Blooming Glen Farm | Celeriac Three Ways
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Celeriac Three Ways

Celeriac Three Ways

The knobby warty exterior of celeriac, also called celery root, hides a delightful interior. Peel away the rough skin and inside is the smooth ivory flesh, a wonderful aromatic alternative to starchy potatoes. Celeriac is one of those vegetables that can seem intimidating, but after some experimentation it will quickly become a versatile favorite in your kitchen.

Though celeriac will keep for many months in your refrigerator, and up to 6 months in the right root cellar conditions, hopefully you will be inspired to use it sooner. This first idea, because it really is more an idea than a recipe, utilizes celeriac in its raw state. Thanks to nutrition coach Patti Lombardi, who taught a class here at the farm All About Greens, this is quickly on its way to becoming a lunchtime staple in our house!

Spicy Green Wraps

First take one large flour tortilla– I used the biggest ones I could find at Whole Foods- “All Natural Roll-Ups made with whole wheat flour“. Next, decide what you want to use as the “glue”. Patti suggested organic refried pinto beans– spread evenly over the tortilla, and for a little added flavor and spice, a bit of spicy black bean dip (or salsa if you prefer). Hummus would be another idea.

After painting on the “glue”, roughly chop 1/2 a bunch of arugula and pile it down the middle of the tortilla. (You can also experiment with lettuce or kale, always putting the softer greens down first onto the tortilla).

Next comes the crunch- add some finely chopped cabbage. Grate 1/3  of a celeriac, spread on top of the cabbage. Add three grated french breakfast radishes on top of that, and some thinly slivered fennel. I happened to have some ripe avocado, so that went into the mix. Lightly season with sea salt and squeeze a bit of lemon wedge on top.

Then it’s time to wrap it up. Lift the side of the tortilla closest to you (the edge at the bottom of the photo on the top right). Roll away from you into a big tube, using your fingers to press the greens under the wrap and your thumbs to keep the wrap rolling, pressing down tightly as you roll. Don’t worry if you rip it on your first try (I did), but my second one came out perfect. Cut in half (serves 2).

*In the class Patti held here at the farm, her version contained sweet peppers and grated carrot (no radishes), which was a bit sweeter. The great thing about these wraps is you can adjust to your taste, and use whatever happens to be in the share that week. You could also add chicken or turkey if you desire.

Simple Celeriac Saute

A lot of recipes with celeriac have you partnering it with potatoes in a mash, roasting it with other assorted root vegetables, or adding it to a soup. In this simple stove-top dish, celeriac plays the starring role. Lightly seasoned, the flavor of the celeriac shines through, making for a wonderful side dish. I also imagine it would be great on top of lentils.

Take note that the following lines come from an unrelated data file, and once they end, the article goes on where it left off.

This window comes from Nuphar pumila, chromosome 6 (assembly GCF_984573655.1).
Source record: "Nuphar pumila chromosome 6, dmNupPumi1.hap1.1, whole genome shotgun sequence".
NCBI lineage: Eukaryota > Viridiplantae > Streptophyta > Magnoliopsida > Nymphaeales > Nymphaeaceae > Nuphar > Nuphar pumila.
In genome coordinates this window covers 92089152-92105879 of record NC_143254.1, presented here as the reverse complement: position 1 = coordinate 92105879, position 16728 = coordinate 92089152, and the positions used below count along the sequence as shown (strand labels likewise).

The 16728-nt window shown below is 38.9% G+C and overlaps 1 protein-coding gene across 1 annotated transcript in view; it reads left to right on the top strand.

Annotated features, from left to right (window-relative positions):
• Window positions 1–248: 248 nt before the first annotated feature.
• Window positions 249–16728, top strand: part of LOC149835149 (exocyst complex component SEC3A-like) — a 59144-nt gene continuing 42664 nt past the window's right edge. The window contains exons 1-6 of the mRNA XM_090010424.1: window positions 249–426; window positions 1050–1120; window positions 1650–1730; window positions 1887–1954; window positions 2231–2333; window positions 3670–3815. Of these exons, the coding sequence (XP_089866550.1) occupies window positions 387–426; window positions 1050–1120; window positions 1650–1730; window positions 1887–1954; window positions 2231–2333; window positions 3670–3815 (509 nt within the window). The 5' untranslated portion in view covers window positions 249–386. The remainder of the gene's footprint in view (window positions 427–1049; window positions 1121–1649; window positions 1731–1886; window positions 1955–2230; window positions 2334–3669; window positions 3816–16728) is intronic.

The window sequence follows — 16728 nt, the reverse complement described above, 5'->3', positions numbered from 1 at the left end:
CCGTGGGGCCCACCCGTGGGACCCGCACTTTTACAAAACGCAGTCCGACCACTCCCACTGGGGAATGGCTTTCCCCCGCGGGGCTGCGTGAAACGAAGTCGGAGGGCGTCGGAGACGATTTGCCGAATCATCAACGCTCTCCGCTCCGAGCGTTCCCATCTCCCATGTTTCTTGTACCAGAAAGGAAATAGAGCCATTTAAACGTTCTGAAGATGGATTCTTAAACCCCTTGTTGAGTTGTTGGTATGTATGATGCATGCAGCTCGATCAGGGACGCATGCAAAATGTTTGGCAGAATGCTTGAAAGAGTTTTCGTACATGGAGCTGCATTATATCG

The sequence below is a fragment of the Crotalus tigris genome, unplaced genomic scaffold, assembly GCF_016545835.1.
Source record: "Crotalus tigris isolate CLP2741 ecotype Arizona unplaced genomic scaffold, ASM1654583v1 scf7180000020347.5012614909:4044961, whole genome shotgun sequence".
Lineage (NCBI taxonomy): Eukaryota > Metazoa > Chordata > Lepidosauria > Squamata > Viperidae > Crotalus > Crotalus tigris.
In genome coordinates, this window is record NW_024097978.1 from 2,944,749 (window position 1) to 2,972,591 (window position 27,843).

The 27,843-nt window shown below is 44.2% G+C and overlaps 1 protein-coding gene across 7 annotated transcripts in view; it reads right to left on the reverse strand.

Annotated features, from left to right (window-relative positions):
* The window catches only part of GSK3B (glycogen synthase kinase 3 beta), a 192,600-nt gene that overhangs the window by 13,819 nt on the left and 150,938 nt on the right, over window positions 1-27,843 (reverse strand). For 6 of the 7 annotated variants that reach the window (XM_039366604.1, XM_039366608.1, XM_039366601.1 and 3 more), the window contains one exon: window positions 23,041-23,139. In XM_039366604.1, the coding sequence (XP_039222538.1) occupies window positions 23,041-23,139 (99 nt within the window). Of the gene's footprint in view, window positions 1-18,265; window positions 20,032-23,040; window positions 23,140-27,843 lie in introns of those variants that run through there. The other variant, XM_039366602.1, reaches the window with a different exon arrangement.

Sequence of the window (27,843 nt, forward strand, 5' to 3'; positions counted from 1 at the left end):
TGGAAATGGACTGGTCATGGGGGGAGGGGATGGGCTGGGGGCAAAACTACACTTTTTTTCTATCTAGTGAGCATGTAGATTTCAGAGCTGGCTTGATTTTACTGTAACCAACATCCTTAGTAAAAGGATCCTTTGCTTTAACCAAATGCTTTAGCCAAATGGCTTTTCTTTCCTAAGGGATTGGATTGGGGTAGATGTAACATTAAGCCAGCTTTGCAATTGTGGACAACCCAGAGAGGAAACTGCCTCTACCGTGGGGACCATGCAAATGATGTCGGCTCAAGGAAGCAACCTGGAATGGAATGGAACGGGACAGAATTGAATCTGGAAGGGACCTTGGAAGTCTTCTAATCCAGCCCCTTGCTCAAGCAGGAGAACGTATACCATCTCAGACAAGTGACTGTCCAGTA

Using a paring knife carefully off the rough exterior of one celeriac. Cut into 1/2-inch cubes. Over high heat, put a few tablespoons of olive oil in a large saute pan. Add the cubed celeriac, a handful of thyme leaves, and 2 cloves finely chopped garlic. Season with sea salt and fresh ground pepper. Stir to coat and fry for about 5 minutes. Turn down to a simmer and add 3-4 tablespoons water or stock– I used 3 cubes homemade chicken stock I’d frozen in ice cube trays.  Place a lid on top and cook for around 25 minutes, until tender. You can leave in the celeriac in cubes or smash it a little (somewhere in between a cube and a mash). (*Recipe courtesy of JamieOliver.com)

Celeriac Gratin

So far we’ve done celeriac raw and a simple seasoned stove-top celeriac saute. Now let’s do an indulgent comfort dish, sure to please any picky eaters in your family.

Pre-heat your oven to 400 degrees. Butter a 1 1/2 quart gratin dish, or large deep dish pie plate. Scatter 4 thinly sliced shallots over the bottom of the dish. Take two large peeled celeriacs, cut in half, then cut each half into 1/4-inch thick slices, and julienne. Arrange evenly in gratin dish. Sprinkle 2 sprigs thyme leaves over celeriac.

In a small bowl, whisk together 1 cup heavy cream, 1 tablespoon Dijon mustard, dash of nutmeg, and salt and pepper. Pour over celeriac. Sprinkle on top 3/4 cup grated Gruyere cheese and 1/4 cup freshly grated Parmesan cheese. Cover with foil and bake 20 minutes. Remove foil and continue baking until top is brown and bubbly and cream is thickened and reduced, about 20-30 more minutes. Let cool 10 minutes and serve. (*Recipe from MarthaStewart.com)

Photos and text by Tricia Borneman, Blooming Glen farmer and co-owner.

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